For as much amusement can be extracted from some of the techniques that New England Patriots attorney Daniel Goldberg invoked in writing The Wells Report in Context, which was the organization’s attempt to rebut the findings of investigator Ted Wells, whose data was used by the league to issue its discipline, there really is one legitimately fundamental error in its defense, all jokes aside.
Put simply, Goldberg’s screed asks us to accept the testimony of a variety of parties, particularly the most interested parties, on face value, while scrutinizing all of the testimony that contradicts his narrative of the organization’s innocence.
In other words, trust us, not them. We’re the victims here.
The fact of the matter is that neither party is entitled to, or should expect, blind faith in accepting the testimony that supports its position. Yet, on a number of occasions, the text dismisses assertions made by Wells by the virtue of citing as proof the fact that an individual claimed otherwise.
As an example, in reference to the texts exchanged between Jim McNally and John Jastremski concerning footballs that were overinflated during an October game against the Jets, Goldberg contends the following:
These inferences ignore the testimony given by both the author and the recipient of various ill-stated attempts at humor contained in texts. No witness gave the texts the meaning that the report attributes to them. No independent evidence confirmed how the report interprets the texts. The report simply speculates that all the selected texts had to do with improper football deflation after the referee’s inspection, although not a single text mentions any such thing.
Given that Goldberg’s profession is as an attorney, he certainly knows better than to make the argument in a court of law that, because the accused claimed that the investigator misinterpreted a conversation, then credence must be given to the accused. It is assumed that the accused would not be forthright about the actual intent of the conversation, given the obvious bias.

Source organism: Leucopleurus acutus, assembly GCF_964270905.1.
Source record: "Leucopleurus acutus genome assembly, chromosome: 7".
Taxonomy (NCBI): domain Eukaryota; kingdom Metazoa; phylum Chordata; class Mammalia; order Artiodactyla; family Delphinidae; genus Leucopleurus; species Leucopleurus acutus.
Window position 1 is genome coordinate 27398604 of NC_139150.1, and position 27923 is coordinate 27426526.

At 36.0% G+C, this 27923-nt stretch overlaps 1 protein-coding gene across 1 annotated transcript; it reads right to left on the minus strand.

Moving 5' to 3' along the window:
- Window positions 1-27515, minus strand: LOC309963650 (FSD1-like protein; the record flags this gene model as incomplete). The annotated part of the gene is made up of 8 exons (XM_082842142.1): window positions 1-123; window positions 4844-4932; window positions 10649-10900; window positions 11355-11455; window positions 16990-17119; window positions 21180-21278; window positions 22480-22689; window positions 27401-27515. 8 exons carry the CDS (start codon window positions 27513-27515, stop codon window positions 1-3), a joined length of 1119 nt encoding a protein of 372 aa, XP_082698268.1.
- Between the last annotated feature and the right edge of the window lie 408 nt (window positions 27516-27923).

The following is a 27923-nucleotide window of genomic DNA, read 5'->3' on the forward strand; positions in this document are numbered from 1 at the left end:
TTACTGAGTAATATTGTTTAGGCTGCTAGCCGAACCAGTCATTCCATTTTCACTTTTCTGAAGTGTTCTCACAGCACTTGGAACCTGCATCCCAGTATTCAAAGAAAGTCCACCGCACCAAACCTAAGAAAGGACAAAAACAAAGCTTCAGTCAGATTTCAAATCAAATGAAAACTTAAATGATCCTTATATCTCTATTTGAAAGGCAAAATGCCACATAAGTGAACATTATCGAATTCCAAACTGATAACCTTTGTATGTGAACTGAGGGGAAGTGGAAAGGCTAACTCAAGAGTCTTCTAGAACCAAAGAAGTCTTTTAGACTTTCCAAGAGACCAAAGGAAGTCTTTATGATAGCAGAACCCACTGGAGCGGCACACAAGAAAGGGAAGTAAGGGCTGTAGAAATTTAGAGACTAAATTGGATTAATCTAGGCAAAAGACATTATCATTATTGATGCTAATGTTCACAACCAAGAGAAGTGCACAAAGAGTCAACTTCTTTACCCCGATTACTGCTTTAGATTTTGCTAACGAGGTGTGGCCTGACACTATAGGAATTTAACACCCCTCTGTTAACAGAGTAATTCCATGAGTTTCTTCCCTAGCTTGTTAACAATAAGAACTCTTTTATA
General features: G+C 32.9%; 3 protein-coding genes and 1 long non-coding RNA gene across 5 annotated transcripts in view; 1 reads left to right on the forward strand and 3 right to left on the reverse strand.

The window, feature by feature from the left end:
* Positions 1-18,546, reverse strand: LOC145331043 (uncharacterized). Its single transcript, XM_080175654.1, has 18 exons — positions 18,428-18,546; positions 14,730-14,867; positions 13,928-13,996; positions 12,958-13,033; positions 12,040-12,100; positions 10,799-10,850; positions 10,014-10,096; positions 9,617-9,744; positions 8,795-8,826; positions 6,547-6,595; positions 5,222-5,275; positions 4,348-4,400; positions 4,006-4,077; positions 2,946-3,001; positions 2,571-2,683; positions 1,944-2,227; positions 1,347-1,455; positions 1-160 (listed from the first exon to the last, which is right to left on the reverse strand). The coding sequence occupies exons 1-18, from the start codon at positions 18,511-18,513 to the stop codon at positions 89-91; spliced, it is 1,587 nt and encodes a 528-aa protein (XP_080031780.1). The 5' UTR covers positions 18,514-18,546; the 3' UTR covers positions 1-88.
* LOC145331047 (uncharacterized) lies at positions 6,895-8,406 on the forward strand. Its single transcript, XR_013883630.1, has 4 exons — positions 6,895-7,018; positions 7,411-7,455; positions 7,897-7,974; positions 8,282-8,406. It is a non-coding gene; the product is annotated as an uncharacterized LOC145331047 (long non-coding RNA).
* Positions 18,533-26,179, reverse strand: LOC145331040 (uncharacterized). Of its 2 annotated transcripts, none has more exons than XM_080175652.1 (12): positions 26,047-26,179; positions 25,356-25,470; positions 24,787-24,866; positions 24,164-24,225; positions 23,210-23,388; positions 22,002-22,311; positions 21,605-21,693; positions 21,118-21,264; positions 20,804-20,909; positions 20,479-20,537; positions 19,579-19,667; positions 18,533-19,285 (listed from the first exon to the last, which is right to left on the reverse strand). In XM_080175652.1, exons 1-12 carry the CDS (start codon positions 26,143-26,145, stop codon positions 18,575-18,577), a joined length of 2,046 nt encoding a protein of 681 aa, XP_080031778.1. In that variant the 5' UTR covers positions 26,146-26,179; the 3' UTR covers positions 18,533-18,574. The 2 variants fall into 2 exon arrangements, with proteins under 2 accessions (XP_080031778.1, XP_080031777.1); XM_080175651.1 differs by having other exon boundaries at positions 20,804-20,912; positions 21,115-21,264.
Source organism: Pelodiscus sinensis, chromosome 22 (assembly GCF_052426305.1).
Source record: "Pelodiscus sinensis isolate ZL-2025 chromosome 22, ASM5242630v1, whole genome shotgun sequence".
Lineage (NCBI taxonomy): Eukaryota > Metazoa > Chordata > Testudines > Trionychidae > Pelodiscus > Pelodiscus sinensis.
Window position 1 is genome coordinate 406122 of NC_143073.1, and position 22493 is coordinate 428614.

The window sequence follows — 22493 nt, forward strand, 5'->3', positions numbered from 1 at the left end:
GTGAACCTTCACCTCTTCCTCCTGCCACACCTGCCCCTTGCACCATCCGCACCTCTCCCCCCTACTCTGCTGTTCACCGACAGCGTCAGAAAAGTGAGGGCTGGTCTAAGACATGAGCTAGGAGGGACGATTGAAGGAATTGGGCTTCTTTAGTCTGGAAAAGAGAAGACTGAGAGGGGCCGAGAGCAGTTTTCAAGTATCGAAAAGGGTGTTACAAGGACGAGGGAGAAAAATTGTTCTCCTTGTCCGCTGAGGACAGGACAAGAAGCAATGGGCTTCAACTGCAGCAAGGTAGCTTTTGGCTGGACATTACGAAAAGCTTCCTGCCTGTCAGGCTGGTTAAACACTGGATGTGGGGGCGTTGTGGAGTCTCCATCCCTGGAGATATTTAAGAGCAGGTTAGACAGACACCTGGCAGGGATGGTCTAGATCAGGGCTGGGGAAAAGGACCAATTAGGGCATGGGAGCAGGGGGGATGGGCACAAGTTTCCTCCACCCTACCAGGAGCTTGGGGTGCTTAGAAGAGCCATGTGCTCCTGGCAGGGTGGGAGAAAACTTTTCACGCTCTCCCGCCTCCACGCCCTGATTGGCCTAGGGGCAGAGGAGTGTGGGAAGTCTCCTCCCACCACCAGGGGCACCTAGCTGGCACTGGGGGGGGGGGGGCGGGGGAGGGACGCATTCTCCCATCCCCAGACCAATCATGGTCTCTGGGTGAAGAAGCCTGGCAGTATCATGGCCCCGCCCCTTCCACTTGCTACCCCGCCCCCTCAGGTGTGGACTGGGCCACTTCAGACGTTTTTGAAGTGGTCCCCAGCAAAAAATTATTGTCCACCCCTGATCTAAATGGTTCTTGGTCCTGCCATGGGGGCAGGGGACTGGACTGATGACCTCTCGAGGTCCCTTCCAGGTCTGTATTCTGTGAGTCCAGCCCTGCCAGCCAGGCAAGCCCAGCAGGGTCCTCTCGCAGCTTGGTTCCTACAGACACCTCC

Later in Goldberg’s text, he asserts that a reference to Tom Brady in a text exchange between McNally and Jastremski does not actually refer to Brady because it is “inconsistent with Mr. Brady’s expressed testimony that he never had any reason to — or did — express concern over any ‘stress’ Mr. McNally had”.
The validity of invoking the testimony of a defendant as proof of his own innocence rests on the assumption that the testimony will be truthful, embedded in which is a subset of additional assumption that includes the idea that the defendant would willfully incriminate himself in order to maintain the truth.
Beyond these obvious examples, Goldberg also calls into question the of a League consultant about the ability to deflate 13 footballs in 100 seconds by virtue of the fact that the accompanied letter was signed May 6, the day the report was issued.
Simultaneously, the text expressed confusion as to why Wells was not overly interested in the testimony of witnesses that the Patriots actively volunteered, and even pushed onto the investigation, despite reservations about limitations placed on the prospective interviews.
It is at a very fundamental level that Goldberg’s defense on behalf of the Patriots organization is flawed, because at its very basis is the premise of the presumed honesty and innocence of those who are accused of wrongdoing.